“It toughens those young lads up and gives them a sense that it is all not rosy and that it is not going to be a walk in the park today. They are going to have to roll up their sleeves and work hard. It definitely helps having some of those young lads in clubs like Park, Esher and all these places. Anyone who is on loan at these clubs, as long as they are getting rugby, they are developing. There is definitely a high quality there [in the National Leagues].”

Bringing it back to O’Brien himself, the curtain came down on his playing career last weekend but it didn’t end on a winning note as Orlando Bailey’s late penalty saw Bath sneak a 27-24 victory at The Rec.

It means London Irish’s Champions Cup hopes are now out of their hands and whilst they do currently occupy eighth place, they will need Wasps to lose to Leicester Tigers on the final day of the season if the Exiles are to dine at Europe’s top table in 2022/23.

If they are to seal a place in their preferred competition, the trophy could be in the possession of O’Brien’s former club Leinster who go head-to-head with La Rochelle in this season’s final on Saturday.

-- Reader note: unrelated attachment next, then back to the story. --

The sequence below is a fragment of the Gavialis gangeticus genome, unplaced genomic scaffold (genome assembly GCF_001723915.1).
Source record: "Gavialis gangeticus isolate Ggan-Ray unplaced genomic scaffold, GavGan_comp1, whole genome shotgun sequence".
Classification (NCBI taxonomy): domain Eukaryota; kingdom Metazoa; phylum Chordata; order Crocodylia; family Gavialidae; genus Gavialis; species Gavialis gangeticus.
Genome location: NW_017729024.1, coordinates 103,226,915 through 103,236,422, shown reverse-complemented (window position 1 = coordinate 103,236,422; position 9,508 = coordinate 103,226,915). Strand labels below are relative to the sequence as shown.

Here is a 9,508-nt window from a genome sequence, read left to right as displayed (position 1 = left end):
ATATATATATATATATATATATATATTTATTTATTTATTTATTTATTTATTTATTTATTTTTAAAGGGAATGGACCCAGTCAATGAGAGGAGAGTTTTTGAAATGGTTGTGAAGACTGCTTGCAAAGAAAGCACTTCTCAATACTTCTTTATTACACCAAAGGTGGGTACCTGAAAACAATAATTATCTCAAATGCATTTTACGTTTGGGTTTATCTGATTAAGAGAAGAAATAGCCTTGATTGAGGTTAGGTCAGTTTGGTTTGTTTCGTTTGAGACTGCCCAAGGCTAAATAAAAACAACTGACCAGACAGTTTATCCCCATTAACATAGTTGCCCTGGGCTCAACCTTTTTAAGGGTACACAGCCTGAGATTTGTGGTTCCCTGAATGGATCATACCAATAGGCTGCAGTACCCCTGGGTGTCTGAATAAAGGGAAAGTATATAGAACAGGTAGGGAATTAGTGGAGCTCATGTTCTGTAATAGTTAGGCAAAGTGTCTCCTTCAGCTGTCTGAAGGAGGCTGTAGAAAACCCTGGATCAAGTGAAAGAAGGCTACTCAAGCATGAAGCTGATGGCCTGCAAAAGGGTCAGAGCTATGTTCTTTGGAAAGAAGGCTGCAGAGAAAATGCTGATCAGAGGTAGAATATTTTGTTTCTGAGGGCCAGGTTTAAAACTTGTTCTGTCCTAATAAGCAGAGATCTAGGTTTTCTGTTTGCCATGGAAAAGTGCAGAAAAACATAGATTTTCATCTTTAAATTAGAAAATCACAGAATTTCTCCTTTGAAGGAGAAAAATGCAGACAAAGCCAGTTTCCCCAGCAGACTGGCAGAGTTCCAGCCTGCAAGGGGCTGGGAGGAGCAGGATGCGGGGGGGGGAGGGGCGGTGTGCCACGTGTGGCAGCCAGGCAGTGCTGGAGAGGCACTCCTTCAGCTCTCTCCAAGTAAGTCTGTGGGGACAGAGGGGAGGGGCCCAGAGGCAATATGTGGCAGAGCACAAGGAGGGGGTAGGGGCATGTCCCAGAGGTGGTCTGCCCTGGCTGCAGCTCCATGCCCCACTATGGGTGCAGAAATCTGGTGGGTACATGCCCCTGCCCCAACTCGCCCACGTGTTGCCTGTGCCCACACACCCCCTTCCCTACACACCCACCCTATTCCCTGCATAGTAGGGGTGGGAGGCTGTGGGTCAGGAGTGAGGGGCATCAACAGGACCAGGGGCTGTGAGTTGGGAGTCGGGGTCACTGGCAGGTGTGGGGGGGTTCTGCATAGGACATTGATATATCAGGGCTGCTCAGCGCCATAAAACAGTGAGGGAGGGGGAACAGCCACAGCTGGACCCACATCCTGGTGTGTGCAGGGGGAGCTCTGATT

The Irish province are looking to match Toulouse’s haul of five titles and the high level at which Leo Cullen’s side is operating at makes them favourites heading into this weekend’s clash in Marseille.

So how have the boys in blue surged into a sixth final?

“The big thing I think is the emphasis on the important basics of the game are phenomenal [from Leinster],” O’Brien says. “You look at Prem clubs and you will have time in a Premiership game to have a sniff at a ball for one, two, three seconds where the likes of Leinster and Munster and even Ulster at times and Connacht who play a phenomenal brand of rugby at the minute, it is very quick at the breakdown.

“People say in the URC [United Rugby Championship] it is easier to break down quickly, but Leinster are doing it against the French teams [after beating Toulouse 40-17 in the semi-finals.]

“Leinster are doing it against the best Prem teams so it is not that it is easier, it is just that it is drilled into them more and more so there is more of an emphasis put on to them. I think there are areas of the game that are stronger and more emphasis put on it at home than in other places.”

O’Brien is expecting to be in the South of France on Saturday to watch Leinster try and become European champions once again, but his first port of call after hanging up his boots is to cycle 150km on a Watt Bike to raise funds for the London Irish Foundation.

Only O’Brien knows what is just around the corner for him but his passion and appetite for the game is seemingly as strong as it was when his glittering career first began.